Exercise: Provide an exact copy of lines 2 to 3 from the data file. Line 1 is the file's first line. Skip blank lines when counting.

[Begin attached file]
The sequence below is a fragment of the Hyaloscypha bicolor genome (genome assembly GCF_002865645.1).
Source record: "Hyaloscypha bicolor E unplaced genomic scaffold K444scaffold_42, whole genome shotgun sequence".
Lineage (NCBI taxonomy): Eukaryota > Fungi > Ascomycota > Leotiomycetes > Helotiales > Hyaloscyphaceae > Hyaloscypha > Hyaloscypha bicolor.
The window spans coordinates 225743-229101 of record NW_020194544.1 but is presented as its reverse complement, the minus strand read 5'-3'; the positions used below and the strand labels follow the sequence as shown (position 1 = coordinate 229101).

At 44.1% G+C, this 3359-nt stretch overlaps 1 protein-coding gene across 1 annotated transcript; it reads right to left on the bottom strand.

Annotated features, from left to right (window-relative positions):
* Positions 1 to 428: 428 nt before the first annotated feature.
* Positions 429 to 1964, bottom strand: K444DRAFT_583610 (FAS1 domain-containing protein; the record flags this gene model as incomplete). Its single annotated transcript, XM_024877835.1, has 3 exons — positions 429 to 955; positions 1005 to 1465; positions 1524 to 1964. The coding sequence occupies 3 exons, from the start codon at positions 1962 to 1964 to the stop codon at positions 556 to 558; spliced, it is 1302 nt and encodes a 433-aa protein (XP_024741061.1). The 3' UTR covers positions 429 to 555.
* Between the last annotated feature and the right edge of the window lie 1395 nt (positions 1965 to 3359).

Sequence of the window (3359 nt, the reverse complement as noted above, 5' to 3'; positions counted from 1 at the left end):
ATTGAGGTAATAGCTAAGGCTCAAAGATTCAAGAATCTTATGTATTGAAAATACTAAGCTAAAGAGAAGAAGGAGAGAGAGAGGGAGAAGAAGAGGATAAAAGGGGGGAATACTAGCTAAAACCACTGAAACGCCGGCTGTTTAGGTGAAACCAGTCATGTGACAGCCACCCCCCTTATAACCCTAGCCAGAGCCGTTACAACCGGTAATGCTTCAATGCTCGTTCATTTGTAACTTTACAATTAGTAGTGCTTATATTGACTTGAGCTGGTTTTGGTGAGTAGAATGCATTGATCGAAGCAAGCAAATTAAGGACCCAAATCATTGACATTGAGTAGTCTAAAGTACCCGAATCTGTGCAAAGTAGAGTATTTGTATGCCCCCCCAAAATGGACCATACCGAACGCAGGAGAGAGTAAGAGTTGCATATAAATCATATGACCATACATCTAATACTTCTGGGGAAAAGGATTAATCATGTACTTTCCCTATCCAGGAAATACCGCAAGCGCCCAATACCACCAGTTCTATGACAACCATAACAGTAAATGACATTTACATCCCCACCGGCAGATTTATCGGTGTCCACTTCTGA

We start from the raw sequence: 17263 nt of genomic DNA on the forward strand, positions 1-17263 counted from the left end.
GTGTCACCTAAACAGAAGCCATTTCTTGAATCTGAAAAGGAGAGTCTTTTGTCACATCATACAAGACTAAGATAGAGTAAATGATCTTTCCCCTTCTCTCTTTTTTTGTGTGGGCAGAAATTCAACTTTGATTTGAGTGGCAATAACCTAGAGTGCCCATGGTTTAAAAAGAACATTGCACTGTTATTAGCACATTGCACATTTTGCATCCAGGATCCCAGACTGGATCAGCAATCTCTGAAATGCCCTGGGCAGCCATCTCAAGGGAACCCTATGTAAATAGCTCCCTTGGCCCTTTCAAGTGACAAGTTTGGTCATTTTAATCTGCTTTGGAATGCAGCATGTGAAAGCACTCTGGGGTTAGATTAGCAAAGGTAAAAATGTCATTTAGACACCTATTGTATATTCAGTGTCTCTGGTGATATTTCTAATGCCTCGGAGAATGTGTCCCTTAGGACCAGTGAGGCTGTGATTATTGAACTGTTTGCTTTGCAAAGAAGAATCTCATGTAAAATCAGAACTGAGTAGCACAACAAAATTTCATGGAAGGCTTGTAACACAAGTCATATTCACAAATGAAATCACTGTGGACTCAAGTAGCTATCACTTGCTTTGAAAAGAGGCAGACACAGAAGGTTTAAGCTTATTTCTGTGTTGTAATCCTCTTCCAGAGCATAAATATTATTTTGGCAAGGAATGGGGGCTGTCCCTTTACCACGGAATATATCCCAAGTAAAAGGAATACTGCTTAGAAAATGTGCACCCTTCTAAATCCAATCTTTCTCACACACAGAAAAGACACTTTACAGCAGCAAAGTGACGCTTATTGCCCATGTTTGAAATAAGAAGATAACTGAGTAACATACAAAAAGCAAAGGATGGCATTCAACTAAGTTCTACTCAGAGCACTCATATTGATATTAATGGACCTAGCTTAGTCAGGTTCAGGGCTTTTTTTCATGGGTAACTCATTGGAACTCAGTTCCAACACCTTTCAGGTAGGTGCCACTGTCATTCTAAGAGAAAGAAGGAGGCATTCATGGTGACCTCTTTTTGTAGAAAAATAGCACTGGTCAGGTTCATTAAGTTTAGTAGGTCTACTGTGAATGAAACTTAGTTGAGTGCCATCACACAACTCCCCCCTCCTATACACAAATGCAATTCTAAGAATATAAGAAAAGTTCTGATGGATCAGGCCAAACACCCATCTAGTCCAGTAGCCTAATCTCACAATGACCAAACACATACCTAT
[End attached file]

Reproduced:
Source record: "Hyaloscypha bicolor E unplaced genomic scaffold K444scaffold_42, whole genome shotgun sequence".
Lineage (NCBI taxonomy): Eukaryota > Fungi > Ascomycota > Leotiomycetes > Helotiales > Hyaloscyphaceae > Hyaloscypha > Hyaloscypha bicolor.